Meet Dr. William Turner
Dallas General Surgeon Specializing in Abdominal Disorders
- Holder of the:
- Carla and Paul Bass Professorship in Medical Education Honoring Charles C. Sprague, M.D.
- Ernest Poulos, M.D., Distinguished Chair in Surgery
With thousands of surgeries under his belt, William Turner Jr., M.D., is an expert in surgically treating abdominal disorders and benign soft tissue diseases. Abdominal diseases include gallbladder and bile duct disease, small intestinal disorders, and abdominal wall and inguinal hernias.
Dr. Turner currently is the Interim Chief of the Division of General Surgery at UT Southwestern. His true passion lies in performing operations and teaching residents and medical students.
He is skilled in laparoscopic and open techniques, and some of his most common procedures include gallbladder removal (cholecystectomy) and inguinal and abdominal wall hernia repair.
He keeps his skills honed in part through a visualization technique he learned while he worked at a hospital that collaborated with the Indianapolis 500 during the 1990s. When a racecar driver sits in his car alone before a race, seemingly in a trancelike state, he is “driving the track” in his mind. Dr. Turner prepares for each surgery in a similar fashion. He re-studies the anatomy before every operation and thinks his way through each step of what he’s about to do.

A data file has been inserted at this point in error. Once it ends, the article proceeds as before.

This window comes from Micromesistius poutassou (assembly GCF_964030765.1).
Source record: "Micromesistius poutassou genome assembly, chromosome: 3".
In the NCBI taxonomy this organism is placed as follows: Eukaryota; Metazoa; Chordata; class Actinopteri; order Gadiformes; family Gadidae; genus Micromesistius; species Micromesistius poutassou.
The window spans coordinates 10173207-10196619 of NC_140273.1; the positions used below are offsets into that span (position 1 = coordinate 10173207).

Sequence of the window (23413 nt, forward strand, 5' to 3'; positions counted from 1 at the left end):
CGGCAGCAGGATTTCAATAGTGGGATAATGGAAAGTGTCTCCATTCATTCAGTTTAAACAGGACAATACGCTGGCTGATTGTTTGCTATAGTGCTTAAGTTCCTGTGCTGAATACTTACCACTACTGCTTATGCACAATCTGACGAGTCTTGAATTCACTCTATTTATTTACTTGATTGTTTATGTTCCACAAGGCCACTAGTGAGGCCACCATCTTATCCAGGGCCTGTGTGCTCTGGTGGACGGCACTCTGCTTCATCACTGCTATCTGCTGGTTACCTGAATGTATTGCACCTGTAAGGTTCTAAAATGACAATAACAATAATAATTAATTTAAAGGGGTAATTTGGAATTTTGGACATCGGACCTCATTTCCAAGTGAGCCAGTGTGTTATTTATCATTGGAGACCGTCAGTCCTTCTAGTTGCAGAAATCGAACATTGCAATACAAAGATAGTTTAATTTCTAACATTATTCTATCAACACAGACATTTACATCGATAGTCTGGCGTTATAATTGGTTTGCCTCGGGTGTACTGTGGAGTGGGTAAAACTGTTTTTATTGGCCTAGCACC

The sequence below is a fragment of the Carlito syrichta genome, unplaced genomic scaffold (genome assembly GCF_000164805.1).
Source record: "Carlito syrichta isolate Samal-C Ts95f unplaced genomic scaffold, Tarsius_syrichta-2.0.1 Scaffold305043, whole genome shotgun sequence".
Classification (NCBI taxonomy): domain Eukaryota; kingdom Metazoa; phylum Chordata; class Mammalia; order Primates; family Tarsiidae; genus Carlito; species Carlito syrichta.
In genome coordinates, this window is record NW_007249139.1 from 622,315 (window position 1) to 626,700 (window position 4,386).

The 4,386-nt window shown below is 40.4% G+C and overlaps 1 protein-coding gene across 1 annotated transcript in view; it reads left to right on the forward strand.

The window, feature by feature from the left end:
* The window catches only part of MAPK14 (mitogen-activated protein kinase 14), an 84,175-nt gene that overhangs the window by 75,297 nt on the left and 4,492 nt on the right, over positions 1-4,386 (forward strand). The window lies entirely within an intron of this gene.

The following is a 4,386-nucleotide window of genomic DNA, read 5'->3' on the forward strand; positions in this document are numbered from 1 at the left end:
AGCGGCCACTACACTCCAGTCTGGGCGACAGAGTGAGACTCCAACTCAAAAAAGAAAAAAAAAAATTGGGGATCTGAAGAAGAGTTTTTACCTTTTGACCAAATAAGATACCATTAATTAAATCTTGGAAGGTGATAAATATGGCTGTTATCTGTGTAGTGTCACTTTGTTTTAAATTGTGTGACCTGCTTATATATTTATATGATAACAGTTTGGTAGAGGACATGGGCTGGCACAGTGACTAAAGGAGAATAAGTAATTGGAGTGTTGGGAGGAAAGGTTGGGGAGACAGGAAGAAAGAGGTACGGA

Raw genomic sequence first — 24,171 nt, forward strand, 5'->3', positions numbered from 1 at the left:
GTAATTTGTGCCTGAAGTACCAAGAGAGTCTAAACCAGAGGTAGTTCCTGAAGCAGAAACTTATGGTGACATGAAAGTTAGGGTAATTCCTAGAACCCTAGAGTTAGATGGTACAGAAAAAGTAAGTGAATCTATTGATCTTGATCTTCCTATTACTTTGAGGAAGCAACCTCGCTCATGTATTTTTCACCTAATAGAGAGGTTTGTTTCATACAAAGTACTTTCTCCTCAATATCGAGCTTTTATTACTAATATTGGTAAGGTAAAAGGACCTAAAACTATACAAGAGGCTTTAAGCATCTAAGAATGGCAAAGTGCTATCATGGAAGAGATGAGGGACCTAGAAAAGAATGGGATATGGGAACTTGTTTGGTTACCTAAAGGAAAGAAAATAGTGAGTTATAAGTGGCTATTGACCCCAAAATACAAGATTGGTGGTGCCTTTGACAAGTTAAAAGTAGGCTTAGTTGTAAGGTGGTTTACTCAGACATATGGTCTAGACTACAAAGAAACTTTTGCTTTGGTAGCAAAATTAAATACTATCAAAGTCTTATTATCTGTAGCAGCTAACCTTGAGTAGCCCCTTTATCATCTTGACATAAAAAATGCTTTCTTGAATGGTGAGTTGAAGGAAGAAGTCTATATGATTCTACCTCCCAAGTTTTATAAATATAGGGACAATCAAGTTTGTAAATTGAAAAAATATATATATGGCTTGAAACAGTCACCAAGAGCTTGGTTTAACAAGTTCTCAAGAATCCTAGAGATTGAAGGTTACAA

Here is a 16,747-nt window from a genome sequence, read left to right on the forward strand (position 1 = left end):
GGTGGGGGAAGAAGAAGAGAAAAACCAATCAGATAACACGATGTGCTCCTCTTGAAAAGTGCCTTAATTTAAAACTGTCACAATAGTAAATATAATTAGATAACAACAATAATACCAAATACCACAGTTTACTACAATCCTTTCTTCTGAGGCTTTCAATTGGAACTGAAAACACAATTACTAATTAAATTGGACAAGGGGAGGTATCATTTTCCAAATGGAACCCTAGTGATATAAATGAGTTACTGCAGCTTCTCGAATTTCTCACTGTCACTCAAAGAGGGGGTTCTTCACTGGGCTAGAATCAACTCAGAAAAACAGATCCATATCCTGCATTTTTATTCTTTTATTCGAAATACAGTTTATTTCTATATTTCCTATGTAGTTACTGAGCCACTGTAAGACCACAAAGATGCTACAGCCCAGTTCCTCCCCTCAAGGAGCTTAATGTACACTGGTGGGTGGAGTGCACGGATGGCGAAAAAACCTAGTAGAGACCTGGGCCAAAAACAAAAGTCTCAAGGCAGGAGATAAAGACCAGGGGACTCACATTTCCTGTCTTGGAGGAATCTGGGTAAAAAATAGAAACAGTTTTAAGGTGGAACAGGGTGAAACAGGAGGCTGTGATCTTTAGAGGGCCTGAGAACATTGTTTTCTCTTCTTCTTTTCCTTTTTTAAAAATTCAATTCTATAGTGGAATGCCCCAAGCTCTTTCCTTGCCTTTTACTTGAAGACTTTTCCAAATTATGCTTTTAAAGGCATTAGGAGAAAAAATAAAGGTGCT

Dr. Turner believes it’s important to explain to patients the role surgery plays in treating their disease – if it will be a cure, how it will affect their symptoms, and what they will feel like during recovery.
“I try to put myself in my patient’s shoes,” he says. “I want to give them an accurate view of the procedure and a sense of confidence in their surgeon.”
Dr. Turner has been involved with academic medicine his entire career, and he is a firm believer in the high level of care academic medical centers such as UT Southwestern provide.
“It’s where I’ve sought my care and have referred my wife and many friends,” he says. “Better care comes from asking questions and researching the answers and asking more questions. That’s what we do here.”